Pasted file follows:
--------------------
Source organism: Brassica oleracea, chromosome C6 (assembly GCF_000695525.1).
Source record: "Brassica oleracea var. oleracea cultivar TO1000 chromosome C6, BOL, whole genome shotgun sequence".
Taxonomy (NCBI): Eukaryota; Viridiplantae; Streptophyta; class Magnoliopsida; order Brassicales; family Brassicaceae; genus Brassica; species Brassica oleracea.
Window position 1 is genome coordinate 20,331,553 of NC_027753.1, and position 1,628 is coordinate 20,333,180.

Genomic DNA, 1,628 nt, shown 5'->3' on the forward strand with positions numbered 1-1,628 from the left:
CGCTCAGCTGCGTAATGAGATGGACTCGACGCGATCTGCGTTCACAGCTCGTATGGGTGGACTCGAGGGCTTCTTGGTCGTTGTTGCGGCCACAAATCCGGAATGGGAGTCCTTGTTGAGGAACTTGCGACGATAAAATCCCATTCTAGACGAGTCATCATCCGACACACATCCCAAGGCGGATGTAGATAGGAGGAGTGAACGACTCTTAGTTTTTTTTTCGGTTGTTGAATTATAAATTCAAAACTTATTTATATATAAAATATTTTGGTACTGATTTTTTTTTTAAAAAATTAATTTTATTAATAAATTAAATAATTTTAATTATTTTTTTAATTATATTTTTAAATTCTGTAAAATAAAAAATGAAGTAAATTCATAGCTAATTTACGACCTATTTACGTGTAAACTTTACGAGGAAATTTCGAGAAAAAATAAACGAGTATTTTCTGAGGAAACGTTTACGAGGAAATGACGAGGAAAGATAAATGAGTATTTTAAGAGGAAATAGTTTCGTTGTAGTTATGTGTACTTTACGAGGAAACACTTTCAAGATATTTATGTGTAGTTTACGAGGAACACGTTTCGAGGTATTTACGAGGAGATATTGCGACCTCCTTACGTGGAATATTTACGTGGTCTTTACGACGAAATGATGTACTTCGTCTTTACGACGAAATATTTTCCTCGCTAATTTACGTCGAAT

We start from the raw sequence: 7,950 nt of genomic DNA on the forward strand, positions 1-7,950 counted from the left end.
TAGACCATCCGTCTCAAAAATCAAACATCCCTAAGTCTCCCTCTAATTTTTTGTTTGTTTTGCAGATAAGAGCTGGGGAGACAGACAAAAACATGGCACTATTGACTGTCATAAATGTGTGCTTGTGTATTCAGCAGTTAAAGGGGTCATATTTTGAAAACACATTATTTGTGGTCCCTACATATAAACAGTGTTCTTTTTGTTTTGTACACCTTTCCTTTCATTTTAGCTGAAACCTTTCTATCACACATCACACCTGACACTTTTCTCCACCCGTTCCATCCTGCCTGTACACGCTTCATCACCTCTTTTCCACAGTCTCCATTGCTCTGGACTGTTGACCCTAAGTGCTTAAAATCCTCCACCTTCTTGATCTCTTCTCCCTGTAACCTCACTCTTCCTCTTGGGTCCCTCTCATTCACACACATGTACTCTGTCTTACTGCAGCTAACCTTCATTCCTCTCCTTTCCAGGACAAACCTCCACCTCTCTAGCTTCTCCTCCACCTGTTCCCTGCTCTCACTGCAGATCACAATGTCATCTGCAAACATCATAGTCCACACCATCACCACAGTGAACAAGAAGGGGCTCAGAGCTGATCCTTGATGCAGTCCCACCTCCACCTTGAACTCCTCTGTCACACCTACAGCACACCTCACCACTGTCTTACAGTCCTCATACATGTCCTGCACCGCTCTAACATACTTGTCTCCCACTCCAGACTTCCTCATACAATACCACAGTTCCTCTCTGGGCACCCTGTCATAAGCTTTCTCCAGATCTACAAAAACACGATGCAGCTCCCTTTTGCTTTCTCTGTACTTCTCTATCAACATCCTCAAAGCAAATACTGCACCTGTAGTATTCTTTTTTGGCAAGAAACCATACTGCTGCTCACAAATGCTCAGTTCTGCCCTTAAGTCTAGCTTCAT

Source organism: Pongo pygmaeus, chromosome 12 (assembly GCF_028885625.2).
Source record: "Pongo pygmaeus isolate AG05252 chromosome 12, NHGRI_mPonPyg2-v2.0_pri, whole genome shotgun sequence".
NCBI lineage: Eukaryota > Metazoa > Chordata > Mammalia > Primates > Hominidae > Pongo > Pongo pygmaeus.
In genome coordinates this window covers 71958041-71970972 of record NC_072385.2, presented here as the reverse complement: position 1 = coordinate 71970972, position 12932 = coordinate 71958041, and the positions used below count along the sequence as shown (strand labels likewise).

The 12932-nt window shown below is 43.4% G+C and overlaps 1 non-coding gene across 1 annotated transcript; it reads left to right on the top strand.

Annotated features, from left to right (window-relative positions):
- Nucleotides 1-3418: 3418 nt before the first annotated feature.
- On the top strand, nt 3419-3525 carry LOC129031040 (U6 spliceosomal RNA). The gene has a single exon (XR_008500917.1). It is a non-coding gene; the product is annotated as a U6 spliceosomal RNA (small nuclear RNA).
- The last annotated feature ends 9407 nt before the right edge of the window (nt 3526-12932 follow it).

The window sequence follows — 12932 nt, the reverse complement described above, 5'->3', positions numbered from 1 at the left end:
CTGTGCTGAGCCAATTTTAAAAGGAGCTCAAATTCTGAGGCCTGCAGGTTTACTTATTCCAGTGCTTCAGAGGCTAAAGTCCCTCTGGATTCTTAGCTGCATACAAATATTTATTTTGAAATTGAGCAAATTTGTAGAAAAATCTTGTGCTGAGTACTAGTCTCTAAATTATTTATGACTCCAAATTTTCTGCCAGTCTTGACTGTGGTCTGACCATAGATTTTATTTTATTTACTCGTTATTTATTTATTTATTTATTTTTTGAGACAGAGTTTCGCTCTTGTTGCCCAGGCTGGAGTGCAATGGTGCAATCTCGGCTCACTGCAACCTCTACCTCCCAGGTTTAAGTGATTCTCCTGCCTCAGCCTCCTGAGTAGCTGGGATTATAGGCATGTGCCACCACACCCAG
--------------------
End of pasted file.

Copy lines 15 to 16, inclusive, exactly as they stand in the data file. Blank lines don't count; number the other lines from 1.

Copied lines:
- Nucleotides 1-3418: 3418 nt before the first annotated feature.
- On the top strand, nt 3419-3525 carry LOC129031040 (U6 spliceosomal RNA). The gene has a single exon (XR_008500917.1). It is a non-coding gene; the product is annotated as a U6 spliceosomal RNA (small nuclear RNA).